Sal Khan the founder of Khan Academy is an MIT graduate and his presentation to smart students and familiarity with audience gives a deeper discussion of Khan Academy.
an example of an insight is the early decision on how to scale. The video above I started at the 7:37 mark. This is where Sal explains his first use of Youtube.
I have been reading much more than normal which makes it so I haven't been writing as much. One good book I read is Steven Johnson's Book On How We Got to Now
The 6 things are Glass (Fiber Optics), Cold (remove the heat), Sound (Digital/recording), Clean (Infrastructure), Time (data I/O), Light (Fiber Optics again). For any of you data center nerds you will see how these 6 important inventions all made the data center industry possible.
I love to read. I love to think. Libraries are critical to those who believe knowledge is important. BBC has a post on beautiful libraries. Google has published some beautiful pictures of its data centers, but they don't come close to the the images the BBC published.
Google, Microsoft, Amazon, and Facebook have the largest data center footprints with IT gear than anyone else in the industry. Their programs are relatively young. Google started 15 years ago. Microsoft got going big 10 years ago. Amazon launched AWS 8 years ago. And Facebook followed after.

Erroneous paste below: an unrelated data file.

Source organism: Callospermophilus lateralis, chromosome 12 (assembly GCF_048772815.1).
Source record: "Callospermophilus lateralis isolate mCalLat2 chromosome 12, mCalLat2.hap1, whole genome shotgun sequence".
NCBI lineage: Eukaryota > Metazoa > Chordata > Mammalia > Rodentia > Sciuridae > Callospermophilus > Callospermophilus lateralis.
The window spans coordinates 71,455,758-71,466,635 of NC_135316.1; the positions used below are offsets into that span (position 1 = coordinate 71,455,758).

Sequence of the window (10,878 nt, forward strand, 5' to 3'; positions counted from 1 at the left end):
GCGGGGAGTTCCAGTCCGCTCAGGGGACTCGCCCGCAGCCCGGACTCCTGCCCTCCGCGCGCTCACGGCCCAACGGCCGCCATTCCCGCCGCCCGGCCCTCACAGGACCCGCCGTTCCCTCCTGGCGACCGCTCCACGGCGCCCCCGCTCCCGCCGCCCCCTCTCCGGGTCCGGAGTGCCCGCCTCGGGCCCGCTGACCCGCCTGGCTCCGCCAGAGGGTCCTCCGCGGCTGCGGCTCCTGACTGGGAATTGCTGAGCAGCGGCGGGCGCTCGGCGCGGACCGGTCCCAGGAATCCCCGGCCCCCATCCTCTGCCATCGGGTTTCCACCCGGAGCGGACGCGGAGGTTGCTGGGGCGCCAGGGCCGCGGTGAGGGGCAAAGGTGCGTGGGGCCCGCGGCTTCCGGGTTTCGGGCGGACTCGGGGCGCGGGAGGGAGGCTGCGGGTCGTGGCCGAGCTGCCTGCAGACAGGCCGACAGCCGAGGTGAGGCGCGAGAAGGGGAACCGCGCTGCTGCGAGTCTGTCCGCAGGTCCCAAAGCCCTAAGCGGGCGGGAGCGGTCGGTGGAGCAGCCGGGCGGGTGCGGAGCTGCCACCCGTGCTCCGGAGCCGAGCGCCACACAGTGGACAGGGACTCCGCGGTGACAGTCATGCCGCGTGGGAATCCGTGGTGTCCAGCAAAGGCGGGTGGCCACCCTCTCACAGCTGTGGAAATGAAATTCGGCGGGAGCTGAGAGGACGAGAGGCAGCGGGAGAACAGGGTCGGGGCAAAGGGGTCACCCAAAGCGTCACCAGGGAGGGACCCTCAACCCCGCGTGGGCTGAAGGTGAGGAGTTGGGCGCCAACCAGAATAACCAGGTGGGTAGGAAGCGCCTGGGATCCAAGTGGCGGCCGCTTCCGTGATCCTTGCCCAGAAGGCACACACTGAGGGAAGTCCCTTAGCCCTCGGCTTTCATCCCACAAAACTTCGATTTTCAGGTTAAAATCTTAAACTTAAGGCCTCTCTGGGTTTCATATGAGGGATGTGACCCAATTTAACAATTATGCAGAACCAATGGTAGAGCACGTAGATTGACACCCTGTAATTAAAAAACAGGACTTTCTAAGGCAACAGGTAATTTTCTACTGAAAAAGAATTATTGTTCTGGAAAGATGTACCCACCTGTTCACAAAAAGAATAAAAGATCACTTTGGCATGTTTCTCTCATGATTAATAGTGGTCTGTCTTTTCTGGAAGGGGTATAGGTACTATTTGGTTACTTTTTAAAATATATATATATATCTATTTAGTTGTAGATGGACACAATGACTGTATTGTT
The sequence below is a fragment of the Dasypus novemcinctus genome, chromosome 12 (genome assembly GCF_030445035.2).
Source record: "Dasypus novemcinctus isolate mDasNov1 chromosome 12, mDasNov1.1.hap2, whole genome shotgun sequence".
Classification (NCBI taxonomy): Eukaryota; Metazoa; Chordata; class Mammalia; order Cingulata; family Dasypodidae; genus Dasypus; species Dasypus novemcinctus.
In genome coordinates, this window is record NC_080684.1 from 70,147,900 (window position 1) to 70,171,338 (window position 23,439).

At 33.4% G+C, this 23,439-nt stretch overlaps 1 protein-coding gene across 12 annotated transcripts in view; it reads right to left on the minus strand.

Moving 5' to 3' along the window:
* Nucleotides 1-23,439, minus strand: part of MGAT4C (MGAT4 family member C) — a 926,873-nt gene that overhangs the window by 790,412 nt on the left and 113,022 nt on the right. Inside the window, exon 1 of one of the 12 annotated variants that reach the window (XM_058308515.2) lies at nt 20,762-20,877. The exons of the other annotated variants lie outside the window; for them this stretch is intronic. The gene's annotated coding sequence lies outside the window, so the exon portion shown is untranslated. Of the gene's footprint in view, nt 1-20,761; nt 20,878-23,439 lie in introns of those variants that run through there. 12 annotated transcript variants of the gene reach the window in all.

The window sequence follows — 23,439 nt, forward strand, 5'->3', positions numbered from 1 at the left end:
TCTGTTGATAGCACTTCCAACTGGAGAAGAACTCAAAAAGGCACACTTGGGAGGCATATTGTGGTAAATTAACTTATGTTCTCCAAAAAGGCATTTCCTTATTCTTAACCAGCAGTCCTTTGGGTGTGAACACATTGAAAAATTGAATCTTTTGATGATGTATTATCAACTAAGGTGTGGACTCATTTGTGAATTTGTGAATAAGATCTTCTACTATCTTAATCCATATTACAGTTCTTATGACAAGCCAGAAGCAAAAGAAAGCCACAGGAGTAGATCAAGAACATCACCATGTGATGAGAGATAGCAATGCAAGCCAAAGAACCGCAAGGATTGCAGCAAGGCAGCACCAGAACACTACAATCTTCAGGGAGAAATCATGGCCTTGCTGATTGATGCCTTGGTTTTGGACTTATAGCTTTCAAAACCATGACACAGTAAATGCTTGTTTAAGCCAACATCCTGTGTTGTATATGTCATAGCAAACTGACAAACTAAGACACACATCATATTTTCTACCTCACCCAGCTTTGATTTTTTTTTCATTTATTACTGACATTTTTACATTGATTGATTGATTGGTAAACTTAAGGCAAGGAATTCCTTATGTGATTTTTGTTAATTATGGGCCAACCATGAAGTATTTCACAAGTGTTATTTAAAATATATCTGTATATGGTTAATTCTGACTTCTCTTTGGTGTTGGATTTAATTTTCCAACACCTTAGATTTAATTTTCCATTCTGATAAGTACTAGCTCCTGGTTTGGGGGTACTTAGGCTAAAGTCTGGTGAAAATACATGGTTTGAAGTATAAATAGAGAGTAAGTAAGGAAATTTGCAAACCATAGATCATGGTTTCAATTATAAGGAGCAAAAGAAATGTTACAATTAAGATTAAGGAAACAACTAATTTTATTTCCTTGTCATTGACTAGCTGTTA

Throughout the history of technology developments a company collapses in the face of competition. Each of these companies have different business models, but the data center programs are critical for the operation of these companies. It is so important that billions of dollars are spent and there are thousands of people dedicated to run things.
It is an interesting thought exercise to ask which one of these data center programs could collapse and why.
Part of what inspired this post is this video on Richard Feynman “The World from another point of view.” Asking questions that give you a different viewpoint can show you things that you hadn’t thought of, and then ask more questions.
Of these four - Google, Microsoft, Amazon, Facebook - how would split up the probability of a collapse of their data center programs and what would the recovery look like?
Could a design decision be made that causes a cascading failure? Unthinkable. And because it is unthinkable it might happen as no one thought how to mitigate the event.